Dead Cyborg: New Old School Adventure

A Linux gaming blog post that I have since lost track of alerted me to an indie game in development called Dead Cyborg. Being a devout System Shock fanboy, this name immediately piqued my interest and was lead by said blog post to a teaser trailer. What struck me first about the trailer was that it touted itself as a first-person, text-based, Sci-Fi adventure game. To my mind, this said an Infocom adventure set in a System Shock-type universe that moved like a first-person shooter.

That's an innovative concept and I could only assume that, like all interesting concepts, it would be: a) Dumbed down for the masses or b) Never be released. Well, episode one is now available for download but it's c) You misunderstood, that wins.

Dead Cyborg tries hard to be old school with it's keyboard-only driven interface, it's password-based save system and it's text-only narrative, but it's all superlative and comes across as lazy. Firstly the "text-based" is not parser, it simply means no voice acting. Secondly the keyboard-only interface is WASD movement and arrow keys to look with space as interaction, no mouse support whatsoever. Lastly, the password-based save system is simply a new password for each level, there is no carry over from previous levels either narratively or objectively. It all comes across like a quick out in development rather than design choice.

Text-only narrative is fine but good God man, make it interesting. Messages like "I'm a Robot, I'm Happy" is not narrative, atmospheric or even respectful. The text is large and the box to contain it will fit two lines at best, this is an adventure game and as such it needs story. Since there are no cutscenes or voice acting, one and a half lines of text is simply not going to cut it unless you are clever. "I'm a Robot, I'm Happy" is not clever.

Marginally better than, "It's not Important!" I guess.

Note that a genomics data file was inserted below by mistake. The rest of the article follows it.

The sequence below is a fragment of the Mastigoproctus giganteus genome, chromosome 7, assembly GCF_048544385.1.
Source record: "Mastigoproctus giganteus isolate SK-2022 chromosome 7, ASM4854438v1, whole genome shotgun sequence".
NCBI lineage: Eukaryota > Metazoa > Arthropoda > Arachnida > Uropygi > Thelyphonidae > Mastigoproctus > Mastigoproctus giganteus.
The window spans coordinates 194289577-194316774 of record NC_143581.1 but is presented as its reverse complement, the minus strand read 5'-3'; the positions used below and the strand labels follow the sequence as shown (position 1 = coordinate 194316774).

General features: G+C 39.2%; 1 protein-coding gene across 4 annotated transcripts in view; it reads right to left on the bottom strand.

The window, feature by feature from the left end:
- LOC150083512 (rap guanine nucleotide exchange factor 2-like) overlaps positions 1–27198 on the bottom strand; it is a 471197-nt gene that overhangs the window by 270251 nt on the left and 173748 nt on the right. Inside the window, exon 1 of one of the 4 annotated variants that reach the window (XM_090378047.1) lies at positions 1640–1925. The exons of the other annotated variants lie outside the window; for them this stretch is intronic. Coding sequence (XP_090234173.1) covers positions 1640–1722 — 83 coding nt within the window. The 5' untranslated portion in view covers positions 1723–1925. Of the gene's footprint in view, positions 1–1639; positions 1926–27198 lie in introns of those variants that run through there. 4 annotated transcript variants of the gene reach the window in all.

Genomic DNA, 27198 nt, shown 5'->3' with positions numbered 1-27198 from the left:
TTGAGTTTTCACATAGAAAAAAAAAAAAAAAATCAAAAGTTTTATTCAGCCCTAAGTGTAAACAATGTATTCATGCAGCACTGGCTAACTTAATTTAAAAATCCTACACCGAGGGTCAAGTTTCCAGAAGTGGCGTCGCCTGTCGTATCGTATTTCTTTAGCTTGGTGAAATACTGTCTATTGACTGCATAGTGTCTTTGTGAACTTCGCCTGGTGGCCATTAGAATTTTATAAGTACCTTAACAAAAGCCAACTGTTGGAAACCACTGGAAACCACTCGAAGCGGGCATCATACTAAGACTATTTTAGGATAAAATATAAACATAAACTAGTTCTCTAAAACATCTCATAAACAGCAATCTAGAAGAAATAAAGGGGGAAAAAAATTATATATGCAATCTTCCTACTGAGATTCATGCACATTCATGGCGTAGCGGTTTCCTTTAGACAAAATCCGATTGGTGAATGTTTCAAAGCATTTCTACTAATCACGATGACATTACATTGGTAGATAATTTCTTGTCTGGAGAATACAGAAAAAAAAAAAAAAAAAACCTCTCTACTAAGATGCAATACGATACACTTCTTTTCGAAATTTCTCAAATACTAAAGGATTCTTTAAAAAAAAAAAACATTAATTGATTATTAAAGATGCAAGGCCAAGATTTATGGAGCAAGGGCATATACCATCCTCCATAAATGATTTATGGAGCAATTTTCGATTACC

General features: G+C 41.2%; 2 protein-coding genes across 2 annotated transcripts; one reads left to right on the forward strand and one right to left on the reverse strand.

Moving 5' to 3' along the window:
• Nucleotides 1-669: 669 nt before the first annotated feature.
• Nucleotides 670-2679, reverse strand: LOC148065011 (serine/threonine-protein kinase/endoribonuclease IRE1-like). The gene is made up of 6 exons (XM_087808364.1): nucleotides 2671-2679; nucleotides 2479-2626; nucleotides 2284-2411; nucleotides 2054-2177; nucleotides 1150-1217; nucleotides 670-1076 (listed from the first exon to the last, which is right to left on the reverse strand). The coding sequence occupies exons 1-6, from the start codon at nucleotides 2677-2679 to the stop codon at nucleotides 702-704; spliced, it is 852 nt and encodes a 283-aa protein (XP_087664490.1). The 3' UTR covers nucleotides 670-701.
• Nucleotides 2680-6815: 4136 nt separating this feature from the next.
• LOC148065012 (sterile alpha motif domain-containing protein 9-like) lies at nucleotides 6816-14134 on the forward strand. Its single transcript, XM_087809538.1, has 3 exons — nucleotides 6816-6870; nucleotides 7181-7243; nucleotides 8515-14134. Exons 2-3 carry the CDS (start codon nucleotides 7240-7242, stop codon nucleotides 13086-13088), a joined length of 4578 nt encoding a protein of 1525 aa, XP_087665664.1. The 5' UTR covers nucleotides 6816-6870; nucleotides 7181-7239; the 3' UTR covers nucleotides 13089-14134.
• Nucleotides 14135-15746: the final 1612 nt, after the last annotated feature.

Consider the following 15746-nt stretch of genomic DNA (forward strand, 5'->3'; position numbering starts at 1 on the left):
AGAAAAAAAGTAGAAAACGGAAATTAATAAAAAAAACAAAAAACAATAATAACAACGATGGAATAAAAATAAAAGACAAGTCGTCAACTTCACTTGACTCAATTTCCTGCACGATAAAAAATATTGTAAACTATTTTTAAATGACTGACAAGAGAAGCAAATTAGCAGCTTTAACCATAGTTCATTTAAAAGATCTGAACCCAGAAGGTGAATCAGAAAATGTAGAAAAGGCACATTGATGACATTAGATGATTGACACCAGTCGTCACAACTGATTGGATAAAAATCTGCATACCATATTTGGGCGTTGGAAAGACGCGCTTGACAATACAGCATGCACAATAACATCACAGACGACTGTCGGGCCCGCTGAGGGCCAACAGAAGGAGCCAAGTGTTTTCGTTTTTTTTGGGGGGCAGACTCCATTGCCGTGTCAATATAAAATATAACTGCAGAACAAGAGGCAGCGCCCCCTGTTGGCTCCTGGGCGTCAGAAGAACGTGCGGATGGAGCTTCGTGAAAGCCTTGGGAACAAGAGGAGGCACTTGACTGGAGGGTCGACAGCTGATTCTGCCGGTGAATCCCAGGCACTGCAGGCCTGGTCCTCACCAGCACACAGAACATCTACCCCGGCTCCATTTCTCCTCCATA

The game is a pain to play in it's native state, the amount of searching required to advance the story is tedious and requiring that I use the keyboard to do so is inexcusable. Play-testing of any kind involving new players would have brought this to light. I played suffered through my first run of System Shock using only the keyboard but there is no excuse to punish people like that in this day and age. The author even acknowledges this via the FAQ by suggesting using a third-party app to employ a gamepad.

With such fastidious exploration, the level password save mechanic is further a kick in the gratuities requiring that I either write everything down, keep a walkthrough handy or play it again before my short-term memory expires. The amount of objects required for each level is not large, just hard to find and a save option should be simple enough to implement. Refusing to do so is not a nod to old school games as much as a reminder of how much better things are today.

The graphics engine performs pretty decently but will not play properly in full screen. Messing around with the batch file that runs the game will merit you some more graphic options but a config tool should have been present and would be quick to program. The art itself is serviceable but for a game with a name like Dead Cyborg, it's lacking ambiance and atmosphere. It would serve the game better to have had a darker, more serious graphical tone; require a flashlight, robots that don't look like kids toys, something that would pull you into the game like the story doesn't. I realize this is episode one and the next episode looks to improve on this, but that assumes that players will bother.

Outside and open... corridors.

The payment option is generous but obtuse, giving you the option to pay whatever you like and if enough is collected, the next installment will be released. There is a percentage bar indicating how close the amount collected is currently at, but no reference to how much 100% is. If I like the game and pay $10 towards the next installment, will it even be a drop in the bucket?

Based on the level of polish here, I would guess the developer doesn't expect this title to go anywhere and is therefore placing little effort into anything but the core of the project. If this is meant to be a jumping point to bigger and better things, the all-around quality and effort have to be pumped up. Something may be better than nothing but something done haphazard is something better to have not done at all.

Although I sound down on this game I really just want it to be more. Part of my discontent is that I was expecting something with innovation. A first-person text adventure sounded pretty amazing, engaging my imagination on how such a premise would work. This suggestion also coerced a much more interesting story to go with this innovative idea and thus far, Dead Cyborg has done little to appease.

I support indie developers whenever I can, but give me a reason to do so.
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